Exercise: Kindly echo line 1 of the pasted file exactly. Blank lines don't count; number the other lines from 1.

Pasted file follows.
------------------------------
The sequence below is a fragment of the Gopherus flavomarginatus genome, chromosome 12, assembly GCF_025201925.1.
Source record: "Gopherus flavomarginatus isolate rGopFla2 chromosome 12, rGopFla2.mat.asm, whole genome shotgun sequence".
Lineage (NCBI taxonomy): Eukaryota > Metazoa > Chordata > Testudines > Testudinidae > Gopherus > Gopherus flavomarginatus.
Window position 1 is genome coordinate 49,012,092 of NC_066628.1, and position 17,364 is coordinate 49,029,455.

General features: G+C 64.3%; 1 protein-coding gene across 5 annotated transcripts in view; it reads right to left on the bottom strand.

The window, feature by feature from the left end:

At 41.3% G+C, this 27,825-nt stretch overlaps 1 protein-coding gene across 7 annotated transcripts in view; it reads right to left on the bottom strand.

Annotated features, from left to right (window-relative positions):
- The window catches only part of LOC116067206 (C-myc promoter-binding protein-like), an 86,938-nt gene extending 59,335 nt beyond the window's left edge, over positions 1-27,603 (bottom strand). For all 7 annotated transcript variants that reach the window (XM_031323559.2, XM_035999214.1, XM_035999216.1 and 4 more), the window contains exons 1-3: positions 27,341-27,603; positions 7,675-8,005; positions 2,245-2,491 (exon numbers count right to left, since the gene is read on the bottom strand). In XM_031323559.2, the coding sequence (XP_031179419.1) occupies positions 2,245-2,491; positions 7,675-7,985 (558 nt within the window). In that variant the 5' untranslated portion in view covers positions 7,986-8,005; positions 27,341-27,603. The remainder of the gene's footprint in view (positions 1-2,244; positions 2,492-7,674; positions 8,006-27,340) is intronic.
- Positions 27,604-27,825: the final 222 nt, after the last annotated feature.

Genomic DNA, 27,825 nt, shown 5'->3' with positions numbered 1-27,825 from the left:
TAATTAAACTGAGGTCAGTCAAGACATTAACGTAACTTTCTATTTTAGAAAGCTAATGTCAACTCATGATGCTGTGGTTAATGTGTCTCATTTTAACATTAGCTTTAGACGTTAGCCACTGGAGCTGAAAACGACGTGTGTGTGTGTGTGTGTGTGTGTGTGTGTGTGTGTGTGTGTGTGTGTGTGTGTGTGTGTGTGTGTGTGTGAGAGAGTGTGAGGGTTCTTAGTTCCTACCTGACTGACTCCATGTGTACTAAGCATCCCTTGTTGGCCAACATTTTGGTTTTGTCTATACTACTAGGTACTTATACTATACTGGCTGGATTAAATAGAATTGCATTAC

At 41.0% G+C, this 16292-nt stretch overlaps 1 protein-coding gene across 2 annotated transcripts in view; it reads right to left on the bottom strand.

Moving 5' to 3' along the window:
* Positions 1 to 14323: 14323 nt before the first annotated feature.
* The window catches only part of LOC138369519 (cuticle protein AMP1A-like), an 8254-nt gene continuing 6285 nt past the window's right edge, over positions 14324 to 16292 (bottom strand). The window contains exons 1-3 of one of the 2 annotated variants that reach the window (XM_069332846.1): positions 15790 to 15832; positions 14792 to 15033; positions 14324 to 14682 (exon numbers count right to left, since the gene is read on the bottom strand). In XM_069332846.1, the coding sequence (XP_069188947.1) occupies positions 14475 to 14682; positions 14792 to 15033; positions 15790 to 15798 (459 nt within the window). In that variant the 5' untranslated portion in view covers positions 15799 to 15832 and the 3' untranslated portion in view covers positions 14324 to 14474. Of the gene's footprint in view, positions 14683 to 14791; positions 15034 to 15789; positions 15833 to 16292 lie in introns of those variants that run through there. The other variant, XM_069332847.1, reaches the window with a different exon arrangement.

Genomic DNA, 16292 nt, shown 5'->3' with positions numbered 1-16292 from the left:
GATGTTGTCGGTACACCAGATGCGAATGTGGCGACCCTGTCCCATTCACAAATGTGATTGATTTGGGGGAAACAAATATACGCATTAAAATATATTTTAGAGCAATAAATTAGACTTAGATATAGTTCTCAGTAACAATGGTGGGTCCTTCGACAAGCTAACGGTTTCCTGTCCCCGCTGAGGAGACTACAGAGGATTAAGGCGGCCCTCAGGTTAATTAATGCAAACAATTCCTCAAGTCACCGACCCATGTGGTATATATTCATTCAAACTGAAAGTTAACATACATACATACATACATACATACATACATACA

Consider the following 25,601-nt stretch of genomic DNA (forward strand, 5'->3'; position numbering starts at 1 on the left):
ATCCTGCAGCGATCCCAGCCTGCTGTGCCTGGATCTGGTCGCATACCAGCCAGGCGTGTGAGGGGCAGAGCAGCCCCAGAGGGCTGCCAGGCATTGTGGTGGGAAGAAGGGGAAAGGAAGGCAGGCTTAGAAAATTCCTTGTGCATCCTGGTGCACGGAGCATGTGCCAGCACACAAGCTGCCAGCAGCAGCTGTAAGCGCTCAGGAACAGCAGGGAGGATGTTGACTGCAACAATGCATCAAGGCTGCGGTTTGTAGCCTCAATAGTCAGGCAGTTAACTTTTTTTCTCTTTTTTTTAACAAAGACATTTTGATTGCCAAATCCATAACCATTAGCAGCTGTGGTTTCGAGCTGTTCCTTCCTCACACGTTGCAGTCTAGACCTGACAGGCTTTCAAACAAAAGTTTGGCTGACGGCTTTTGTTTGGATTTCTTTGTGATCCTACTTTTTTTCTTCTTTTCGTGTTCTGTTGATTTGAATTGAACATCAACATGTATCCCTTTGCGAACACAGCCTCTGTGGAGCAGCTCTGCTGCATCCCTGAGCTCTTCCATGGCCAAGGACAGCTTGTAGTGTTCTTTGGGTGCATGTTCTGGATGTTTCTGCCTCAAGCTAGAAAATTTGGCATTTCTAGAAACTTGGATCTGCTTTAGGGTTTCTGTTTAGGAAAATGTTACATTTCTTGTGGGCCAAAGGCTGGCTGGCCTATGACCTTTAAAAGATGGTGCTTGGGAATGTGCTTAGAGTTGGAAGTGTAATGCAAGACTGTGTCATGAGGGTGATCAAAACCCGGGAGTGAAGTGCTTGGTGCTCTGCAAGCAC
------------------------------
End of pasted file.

The sequence below is a fragment of the Gopherus flavomarginatus genome, chromosome 12, assembly GCF_025201925.1.